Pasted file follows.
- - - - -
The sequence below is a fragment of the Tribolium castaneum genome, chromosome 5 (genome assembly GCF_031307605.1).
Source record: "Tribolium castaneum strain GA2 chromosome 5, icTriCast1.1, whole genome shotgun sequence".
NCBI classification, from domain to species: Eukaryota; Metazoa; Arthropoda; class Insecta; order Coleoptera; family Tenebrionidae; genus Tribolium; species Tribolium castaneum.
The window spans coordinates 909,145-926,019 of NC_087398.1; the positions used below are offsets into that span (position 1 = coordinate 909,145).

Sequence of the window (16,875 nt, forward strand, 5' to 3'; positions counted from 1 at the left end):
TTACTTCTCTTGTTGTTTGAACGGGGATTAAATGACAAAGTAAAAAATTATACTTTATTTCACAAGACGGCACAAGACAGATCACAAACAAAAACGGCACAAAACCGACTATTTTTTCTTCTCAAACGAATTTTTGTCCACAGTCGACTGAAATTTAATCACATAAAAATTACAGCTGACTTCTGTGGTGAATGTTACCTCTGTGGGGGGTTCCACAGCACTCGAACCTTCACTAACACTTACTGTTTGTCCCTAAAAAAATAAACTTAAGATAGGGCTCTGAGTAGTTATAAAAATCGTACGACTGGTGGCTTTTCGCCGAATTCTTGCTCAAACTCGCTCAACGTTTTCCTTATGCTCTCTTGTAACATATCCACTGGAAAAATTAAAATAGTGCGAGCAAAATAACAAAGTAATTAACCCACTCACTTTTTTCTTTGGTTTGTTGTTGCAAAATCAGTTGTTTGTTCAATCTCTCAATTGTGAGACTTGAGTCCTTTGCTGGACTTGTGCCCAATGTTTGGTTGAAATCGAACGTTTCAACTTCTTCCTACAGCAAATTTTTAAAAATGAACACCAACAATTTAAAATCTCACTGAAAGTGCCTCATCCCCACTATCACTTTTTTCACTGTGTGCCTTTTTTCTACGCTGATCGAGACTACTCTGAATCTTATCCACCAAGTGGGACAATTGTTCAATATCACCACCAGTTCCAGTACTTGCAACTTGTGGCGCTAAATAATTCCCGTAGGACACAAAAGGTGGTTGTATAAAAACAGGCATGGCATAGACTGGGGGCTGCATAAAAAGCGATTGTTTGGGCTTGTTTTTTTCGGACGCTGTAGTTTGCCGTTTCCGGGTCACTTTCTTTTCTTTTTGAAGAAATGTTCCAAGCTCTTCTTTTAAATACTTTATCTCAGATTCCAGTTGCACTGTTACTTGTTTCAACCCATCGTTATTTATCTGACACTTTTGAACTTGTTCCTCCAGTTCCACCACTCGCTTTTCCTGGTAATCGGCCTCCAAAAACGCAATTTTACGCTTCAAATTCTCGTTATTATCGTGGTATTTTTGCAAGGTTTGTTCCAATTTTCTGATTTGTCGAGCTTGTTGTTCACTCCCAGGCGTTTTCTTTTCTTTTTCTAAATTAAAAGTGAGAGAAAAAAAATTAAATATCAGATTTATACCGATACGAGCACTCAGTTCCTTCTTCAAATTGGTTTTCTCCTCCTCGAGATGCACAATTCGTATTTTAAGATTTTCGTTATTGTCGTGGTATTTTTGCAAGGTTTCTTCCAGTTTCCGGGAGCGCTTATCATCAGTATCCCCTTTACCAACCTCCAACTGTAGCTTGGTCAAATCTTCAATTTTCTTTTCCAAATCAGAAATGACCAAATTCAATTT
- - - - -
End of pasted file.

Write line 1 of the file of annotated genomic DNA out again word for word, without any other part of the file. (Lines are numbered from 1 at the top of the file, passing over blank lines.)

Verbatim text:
The sequence below is a fragment of the Tribolium castaneum genome, chromosome 5 (genome assembly GCF_031307605.1).